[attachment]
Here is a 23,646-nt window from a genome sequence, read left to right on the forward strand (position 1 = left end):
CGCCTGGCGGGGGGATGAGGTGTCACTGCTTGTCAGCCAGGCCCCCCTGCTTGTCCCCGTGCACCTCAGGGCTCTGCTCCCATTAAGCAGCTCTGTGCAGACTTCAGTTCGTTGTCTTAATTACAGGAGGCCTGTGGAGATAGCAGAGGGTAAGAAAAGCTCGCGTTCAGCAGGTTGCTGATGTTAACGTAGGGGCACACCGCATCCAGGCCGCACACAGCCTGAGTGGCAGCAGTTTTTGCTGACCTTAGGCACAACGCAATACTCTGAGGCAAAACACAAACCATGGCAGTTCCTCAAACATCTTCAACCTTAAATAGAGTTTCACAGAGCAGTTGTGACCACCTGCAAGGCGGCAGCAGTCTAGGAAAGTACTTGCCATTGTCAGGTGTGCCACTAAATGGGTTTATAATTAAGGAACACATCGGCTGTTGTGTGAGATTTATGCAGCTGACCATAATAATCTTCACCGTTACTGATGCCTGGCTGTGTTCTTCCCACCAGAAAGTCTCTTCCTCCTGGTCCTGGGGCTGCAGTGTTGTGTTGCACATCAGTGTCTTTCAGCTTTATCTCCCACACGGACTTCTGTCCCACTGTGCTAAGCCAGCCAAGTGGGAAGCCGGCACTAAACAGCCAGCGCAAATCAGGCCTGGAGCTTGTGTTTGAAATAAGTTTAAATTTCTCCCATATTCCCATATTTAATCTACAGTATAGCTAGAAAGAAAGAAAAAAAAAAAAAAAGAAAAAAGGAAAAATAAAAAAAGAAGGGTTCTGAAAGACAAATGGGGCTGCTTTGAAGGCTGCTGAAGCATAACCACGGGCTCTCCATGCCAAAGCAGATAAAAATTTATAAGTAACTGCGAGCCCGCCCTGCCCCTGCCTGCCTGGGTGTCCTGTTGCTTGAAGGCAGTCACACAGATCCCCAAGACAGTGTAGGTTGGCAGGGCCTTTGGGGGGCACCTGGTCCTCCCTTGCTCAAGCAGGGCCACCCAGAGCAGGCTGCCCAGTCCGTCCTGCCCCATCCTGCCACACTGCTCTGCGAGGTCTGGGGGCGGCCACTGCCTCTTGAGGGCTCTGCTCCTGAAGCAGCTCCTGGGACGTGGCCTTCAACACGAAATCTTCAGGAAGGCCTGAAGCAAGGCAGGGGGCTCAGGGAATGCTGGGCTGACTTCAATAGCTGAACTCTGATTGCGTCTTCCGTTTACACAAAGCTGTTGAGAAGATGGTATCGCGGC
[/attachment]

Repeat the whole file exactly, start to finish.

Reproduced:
Here is a 23,646-nt window from a genome sequence, read left to right on the forward strand (position 1 = left end):
CGCCTGGCGGGGGGATGAGGTGTCACTGCTTGTCAGCCAGGCCCCCCTGCTTGTCCCCGTGCACCTCAGGGCTCTGCTCCCATTAAGCAGCTCTGTGCAGACTTCAGTTCGTTGTCTTAATTACAGGAGGCCTGTGGAGATAGCAGAGGGTAAGAAAAGCTCGCGTTCAGCAGGTTGCTGATGTTAACGTAGGGGCACACCGCATCCAGGCCGCACACAGCCTGAGTGGCAGCAGTTTTTGCTGACCTTAGGCACAACGCAATACTCTGAGGCAAAACACAAACCATGGCAGTTCCTCAAACATCTTCAACCTTAAATAGAGTTTCACAGAGCAGTTGTGACCACCTGCAAGGCGGCAGCAGTCTAGGAAAGTACTTGCCATTGTCAGGTGTGCCACTAAATGGGTTTATAATTAAGGAACACATCGGCTGTTGTGTGAGATTTATGCAGCTGACCATAATAATCTTCACCGTTACTGATGCCTGGCTGTGTTCTTCCCACCAGAAAGTCTCTTCCTCCTGGTCCTGGGGCTGCAGTGTTGTGTTGCACATCAGTGTCTTTCAGCTTTATCTCCCACACGGACTTCTGTCCCACTGTGCTAAGCCAGCCAAGTGGGAAGCCGGCACTAAACAGCCAGCGCAAATCAGGCCTGGAGCTTGTGTTTGAAATAAGTTTAAATTTCTCCCATATTCCCATATTTAATCTACAGTATAGCTAGAAAGAAAGAAAAAAAAAAAAAAAGAAAAAAGGAAAAATAAAAAAAGAAGGGTTCTGAAAGACAAATGGGGCTGCTTTGAAGGCTGCTGAAGCATAACCACGGGCTCTCCATGCCAAAGCAGATAAAAATTTATAAGTAACTGCGAGCCCGCCCTGCCCCTGCCTGCCTGGGTGTCCTGTTGCTTGAAGGCAGTCACACAGATCCCCAAGACAGTGTAGGTTGGCAGGGCCTTTGGGGGGCACCTGGTCCTCCCTTGCTCAAGCAGGGCCACCCAGAGCAGGCTGCCCAGTCCGTCCTGCCCCATCCTGCCACACTGCTCTGCGAGGTCTGGGGGCGGCCACTGCCTCTTGAGGGCTCTGCTCCTGAAGCAGCTCCTGGGACGTGGCCTTCAACACGAAATCTTCAGGAAGGCCTGAAGCAAGGCAGGGGGCTCAGGGAATGCTGGGCTGACTTCAATAGCTGAACTCTGATTGCGTCTTCCGTTTACACAAAGCTGTTGAGAAGATGGTATCGCGGC